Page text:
While the Ava Bracelet was designed to measure physiological changes across the menstrual cycle8,9, its sensors work across genders and age groups. We foresee our device as capable of providing relevant insights for men and women alike during this pandemic, including among those populations most at risk of developing serious complications.

The Ava Bracelet may be of particular interest to research or healthcare professionals who want to:

  • Monitor physiological parameters in patients infected with COVID-19, including asymptomatic confirmed cases
  • Compare physiological parameters of trial participants, including physiological changes in response to potential therapeutic agents for COVID-19
  • Investigate changes in physiological parameters in patients at higher risk of infection and complications from COVID-19, including:
    • Men (4.7% crude fatality ratio compared to women [2.8%])1,4
    • People over the age of 601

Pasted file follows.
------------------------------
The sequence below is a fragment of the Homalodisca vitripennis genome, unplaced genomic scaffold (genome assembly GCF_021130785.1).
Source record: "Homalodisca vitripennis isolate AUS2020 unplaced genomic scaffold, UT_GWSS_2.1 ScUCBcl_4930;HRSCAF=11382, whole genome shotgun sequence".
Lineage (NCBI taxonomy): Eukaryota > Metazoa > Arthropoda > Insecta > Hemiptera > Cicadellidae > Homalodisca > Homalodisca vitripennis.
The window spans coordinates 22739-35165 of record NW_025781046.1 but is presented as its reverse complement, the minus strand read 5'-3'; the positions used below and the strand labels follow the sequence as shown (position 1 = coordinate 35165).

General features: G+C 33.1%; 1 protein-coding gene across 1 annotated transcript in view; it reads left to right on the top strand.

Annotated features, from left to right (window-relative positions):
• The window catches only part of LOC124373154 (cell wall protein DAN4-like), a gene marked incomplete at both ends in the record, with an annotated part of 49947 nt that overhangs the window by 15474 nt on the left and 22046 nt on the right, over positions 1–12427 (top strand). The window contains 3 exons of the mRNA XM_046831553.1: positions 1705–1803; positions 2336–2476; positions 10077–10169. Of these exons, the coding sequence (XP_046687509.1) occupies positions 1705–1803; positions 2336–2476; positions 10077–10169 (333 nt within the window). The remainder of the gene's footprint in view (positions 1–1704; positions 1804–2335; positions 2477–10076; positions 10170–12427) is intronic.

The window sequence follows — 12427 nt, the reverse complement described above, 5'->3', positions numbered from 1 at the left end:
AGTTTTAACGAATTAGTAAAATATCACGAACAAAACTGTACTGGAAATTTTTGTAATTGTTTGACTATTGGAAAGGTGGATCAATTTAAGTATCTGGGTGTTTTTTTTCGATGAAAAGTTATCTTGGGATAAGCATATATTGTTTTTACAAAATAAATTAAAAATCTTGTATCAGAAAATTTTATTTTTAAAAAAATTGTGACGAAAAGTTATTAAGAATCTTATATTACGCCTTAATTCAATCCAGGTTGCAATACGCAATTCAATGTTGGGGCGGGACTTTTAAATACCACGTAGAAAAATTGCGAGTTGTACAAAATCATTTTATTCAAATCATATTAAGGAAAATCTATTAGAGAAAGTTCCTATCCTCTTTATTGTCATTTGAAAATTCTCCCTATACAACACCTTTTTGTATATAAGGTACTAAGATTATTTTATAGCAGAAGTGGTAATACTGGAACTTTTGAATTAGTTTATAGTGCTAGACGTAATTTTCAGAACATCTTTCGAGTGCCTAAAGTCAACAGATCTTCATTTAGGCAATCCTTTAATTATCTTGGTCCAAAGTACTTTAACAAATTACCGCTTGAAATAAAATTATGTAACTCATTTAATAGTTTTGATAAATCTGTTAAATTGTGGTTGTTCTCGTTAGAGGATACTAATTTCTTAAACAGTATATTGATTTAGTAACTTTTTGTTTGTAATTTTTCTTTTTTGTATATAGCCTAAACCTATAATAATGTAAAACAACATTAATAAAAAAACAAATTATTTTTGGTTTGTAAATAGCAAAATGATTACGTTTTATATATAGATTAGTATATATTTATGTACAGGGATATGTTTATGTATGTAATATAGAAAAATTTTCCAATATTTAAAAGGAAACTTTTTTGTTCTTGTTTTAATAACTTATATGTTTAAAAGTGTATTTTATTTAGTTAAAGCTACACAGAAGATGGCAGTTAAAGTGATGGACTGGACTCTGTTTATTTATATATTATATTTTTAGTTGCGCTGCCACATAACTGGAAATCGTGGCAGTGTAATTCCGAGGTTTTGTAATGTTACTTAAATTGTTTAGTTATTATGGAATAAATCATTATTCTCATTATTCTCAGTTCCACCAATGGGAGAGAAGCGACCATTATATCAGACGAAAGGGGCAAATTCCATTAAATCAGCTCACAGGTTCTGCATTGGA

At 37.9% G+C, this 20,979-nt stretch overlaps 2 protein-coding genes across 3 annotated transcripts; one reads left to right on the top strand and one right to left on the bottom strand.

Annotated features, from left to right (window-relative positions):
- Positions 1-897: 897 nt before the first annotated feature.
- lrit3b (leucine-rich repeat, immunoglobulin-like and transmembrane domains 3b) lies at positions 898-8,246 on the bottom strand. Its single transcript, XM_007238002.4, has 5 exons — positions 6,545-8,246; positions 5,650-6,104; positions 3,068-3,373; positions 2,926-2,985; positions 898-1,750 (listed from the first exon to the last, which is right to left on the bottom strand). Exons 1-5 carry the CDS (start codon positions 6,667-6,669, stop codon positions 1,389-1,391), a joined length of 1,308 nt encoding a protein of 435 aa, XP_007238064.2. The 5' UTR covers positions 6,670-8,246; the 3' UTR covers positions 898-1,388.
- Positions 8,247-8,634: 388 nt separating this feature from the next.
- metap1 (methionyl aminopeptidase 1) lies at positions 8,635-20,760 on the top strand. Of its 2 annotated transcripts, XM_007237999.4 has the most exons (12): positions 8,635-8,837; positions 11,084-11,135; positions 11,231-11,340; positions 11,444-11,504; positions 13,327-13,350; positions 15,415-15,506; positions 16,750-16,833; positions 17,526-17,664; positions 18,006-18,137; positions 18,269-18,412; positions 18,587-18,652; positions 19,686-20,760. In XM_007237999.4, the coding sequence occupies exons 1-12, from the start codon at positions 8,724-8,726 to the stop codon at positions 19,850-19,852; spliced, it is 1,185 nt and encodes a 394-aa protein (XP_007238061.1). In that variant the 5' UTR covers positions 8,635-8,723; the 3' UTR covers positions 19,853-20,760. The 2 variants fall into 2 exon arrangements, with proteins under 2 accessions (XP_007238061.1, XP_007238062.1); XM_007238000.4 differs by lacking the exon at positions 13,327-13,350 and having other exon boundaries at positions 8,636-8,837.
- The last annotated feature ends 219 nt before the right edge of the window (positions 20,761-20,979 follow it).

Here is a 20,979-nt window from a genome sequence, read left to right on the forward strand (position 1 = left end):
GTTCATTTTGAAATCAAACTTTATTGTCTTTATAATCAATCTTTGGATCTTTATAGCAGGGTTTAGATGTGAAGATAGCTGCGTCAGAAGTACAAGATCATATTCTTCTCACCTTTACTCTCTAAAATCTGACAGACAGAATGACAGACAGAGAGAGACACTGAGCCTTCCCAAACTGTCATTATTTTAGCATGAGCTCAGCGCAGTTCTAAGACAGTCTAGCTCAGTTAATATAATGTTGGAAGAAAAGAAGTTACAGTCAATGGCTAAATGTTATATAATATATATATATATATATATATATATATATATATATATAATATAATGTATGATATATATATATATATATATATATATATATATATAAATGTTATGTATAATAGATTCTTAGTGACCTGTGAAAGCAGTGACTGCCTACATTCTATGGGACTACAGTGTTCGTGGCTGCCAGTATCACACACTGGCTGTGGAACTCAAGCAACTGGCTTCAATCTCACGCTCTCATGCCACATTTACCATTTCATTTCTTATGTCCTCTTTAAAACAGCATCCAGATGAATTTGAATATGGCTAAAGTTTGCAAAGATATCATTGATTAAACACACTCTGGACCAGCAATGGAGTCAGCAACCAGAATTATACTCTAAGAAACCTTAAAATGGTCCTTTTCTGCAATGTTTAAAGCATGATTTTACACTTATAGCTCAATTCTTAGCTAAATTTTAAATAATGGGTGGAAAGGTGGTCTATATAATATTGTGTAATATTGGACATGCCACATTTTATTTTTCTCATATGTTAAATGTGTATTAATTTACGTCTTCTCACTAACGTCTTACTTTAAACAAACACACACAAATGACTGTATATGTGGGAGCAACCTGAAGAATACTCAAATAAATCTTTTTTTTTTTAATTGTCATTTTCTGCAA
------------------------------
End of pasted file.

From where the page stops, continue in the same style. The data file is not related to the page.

• People with underlying conditions like hypertension, diabetes, cardiovascular disease, chronic respiratory disease, and cancer1,2

Some precedence for the novel use of wearable devices exists. Researchers from Shanghai Public Health Clinical Center implemented a continuous temperature sensor to help reduce the spread of COVID-19 in China.10 By monitoring infected individuals’ temperature in real-time, healthcare professionals limited their in-person exposure to patients suffering from COVID-19 thereby reducing the possibility of transmission. The Shanghai Public Health Clinical Center also announced plans to use wearable sensors to monitor heart and respiratory rates in future COVID-19 patients, rolling out their protocol to other hospitals across China.